david schraub, I meant I've never heard of incidents caused by pilots with guns. The point is that letting them carry isn't likely to cause any problems. I'll bet there's statistically a much greater chance of the plane crashing than somebody getting shot on the plane.

Anonymous said...

It's also a scientific fact that a couple of 9mm holes in 757 fuselage isn't going to cause the plane to depressurize. It's nowhere near airtight.

PG said...

The source is a bit questionable (, but I don't see why it would lie about this:

'A 40-year-old Federal Aviation Administration rule that allowed commercial airline pilots to be armed was inexplicably rescinded two months before the Sept. 11 terrorist attacks, leading aviation security experts to lay at least some of the blame for the tragedy at the feet of airlines, none of which took advantage of the privilege while it was in effect.

The FAA adopted the armed pilot rule shortly after the Cuban missile crisis of 1961 to help prevent hijackings of American airliners. It remained in effect for four decades.

But in July 2001 – just two months prior to the Sept. 11 attacks – the rule was rescinded.

According to FAA officials, the rule required airlines to apply to the agency for their pilots to carry guns in cockpits and for the airlines to put pilots through an agency-approved firearms training course.

The aviation agency said, however, that throughout the life of the rule not a single U.S. air carrier took advantage of it, effectively rendering it "moot," according to one agency official.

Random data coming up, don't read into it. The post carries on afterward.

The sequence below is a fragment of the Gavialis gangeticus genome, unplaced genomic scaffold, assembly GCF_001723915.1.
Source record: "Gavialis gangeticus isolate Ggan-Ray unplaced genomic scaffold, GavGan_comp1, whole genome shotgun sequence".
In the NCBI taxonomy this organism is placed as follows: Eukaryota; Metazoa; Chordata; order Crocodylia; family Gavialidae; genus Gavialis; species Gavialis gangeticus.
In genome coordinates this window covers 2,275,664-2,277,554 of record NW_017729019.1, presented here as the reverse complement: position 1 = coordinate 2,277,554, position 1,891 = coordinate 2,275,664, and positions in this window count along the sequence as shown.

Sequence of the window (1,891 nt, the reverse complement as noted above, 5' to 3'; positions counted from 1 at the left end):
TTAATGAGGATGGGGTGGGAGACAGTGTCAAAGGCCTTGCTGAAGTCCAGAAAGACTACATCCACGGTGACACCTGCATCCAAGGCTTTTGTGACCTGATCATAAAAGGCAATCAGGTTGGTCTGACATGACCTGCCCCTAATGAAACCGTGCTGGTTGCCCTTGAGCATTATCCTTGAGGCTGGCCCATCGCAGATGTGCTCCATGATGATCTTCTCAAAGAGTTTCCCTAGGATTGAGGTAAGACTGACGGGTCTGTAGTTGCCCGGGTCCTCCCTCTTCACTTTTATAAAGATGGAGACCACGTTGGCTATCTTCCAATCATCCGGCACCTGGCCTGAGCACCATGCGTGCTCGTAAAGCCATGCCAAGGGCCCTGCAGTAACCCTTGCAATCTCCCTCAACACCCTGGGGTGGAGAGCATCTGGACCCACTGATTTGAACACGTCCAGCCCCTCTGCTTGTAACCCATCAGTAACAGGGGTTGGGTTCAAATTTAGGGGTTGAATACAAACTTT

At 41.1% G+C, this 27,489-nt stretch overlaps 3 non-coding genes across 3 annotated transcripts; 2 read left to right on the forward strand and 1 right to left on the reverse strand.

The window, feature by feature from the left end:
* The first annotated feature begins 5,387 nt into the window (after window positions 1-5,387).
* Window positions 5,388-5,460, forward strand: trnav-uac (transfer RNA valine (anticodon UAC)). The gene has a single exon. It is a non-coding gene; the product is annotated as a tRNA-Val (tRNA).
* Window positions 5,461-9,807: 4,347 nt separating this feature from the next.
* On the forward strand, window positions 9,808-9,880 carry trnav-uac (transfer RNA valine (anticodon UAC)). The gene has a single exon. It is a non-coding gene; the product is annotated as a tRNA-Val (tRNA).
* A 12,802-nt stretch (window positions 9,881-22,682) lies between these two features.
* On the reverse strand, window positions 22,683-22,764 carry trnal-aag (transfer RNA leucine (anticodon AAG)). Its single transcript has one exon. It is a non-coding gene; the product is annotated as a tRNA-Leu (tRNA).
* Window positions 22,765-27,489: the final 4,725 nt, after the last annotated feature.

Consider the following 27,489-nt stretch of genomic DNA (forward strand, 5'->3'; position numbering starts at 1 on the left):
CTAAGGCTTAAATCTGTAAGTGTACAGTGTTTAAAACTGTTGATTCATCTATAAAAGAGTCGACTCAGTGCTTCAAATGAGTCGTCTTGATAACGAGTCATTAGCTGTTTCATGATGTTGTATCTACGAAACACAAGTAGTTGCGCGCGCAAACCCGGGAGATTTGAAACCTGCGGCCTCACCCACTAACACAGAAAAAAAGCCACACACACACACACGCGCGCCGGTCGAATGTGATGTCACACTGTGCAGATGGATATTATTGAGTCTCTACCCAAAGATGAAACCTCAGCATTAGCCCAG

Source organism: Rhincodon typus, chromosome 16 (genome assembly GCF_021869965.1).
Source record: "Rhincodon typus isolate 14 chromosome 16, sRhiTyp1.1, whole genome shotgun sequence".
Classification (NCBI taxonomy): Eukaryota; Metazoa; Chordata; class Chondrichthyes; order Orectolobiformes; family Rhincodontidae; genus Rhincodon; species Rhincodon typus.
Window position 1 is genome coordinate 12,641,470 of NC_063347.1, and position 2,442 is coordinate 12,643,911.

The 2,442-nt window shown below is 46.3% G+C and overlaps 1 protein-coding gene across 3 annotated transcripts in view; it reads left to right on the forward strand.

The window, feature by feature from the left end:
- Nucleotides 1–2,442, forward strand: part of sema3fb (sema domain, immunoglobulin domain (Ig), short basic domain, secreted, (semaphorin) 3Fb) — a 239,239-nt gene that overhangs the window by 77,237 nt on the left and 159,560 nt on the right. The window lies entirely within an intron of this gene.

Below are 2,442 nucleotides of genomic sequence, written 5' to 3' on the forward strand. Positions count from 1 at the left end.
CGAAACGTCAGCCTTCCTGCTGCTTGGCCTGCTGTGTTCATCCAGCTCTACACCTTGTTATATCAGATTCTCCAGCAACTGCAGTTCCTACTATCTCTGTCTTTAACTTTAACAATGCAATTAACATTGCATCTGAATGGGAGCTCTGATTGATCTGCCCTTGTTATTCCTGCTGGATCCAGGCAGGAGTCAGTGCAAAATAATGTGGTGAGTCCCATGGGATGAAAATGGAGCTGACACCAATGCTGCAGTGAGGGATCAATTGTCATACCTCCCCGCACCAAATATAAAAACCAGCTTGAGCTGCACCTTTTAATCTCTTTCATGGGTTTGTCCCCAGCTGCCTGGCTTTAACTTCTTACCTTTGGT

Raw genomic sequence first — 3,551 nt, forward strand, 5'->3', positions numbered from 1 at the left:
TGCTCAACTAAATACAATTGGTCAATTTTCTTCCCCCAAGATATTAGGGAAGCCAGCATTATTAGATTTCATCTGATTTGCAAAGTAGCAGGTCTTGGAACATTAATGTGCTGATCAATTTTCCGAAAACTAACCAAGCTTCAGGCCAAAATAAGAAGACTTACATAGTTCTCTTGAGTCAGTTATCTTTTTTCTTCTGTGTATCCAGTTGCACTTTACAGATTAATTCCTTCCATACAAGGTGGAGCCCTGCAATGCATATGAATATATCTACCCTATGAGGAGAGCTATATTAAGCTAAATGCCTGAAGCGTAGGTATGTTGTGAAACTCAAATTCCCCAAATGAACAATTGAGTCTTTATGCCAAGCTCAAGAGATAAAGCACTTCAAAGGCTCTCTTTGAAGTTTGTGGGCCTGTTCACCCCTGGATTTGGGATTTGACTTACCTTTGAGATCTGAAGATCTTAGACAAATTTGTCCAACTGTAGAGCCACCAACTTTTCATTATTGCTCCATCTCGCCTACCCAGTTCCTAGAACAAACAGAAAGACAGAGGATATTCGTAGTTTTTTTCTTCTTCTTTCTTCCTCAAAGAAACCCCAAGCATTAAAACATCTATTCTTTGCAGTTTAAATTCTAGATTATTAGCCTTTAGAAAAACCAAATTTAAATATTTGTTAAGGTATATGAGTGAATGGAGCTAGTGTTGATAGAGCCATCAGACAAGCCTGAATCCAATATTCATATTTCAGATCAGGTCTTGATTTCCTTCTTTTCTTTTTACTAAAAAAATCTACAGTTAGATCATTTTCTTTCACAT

"In the past, FAA regulations permitted pilots to carry firearms in the cockpit provided they completed an FAA-approved training program and were trained properly by the airlines," FAA spokesman Paul Takemoto told WND in a voice-mail message. "That was never put into effect because no requests for those training programs were ever made. …"'

If this is true, it's kind of silly for Ron Paul to bitch about private property rights being violated, unless he's so fierce about the airlines being able to do whatever they want that even putting pilots through the FAA program was too great an infringement on liberty.

Unknown said...

I don't know what exactly Ron Paul was proposing, as that quote is a sound-bite, not a policy. But he's obviously playing to the tune of NRA types to the effect of "guns make us safer." The idea being that the "armed populace" on the scene can respond to random acts of violence faster than the police, and thus, act as a deterrent to the perpetrators of such acts. Putting aside the question of whether having guns everywhere has deterred violence in, I don't know, Iraq, this theory fails to take into account how a crowd full of citizen-enforcers tells each other apart from the perp once they've all drawn their gats in response to gunshots. But that's the theory. Very common in libertarian circles.

A side note: Of course the real way to put an end to airplane hijackings is to 1) Get a good solid door for the cockpit. 2) Lock it before passengers are allowed aboard. 3) Don't unlock it until they disembark. But maybe that's too cost-effective and commonsense a solution for the post-9/11 world. Obviously it was too forward thinking for 9/10.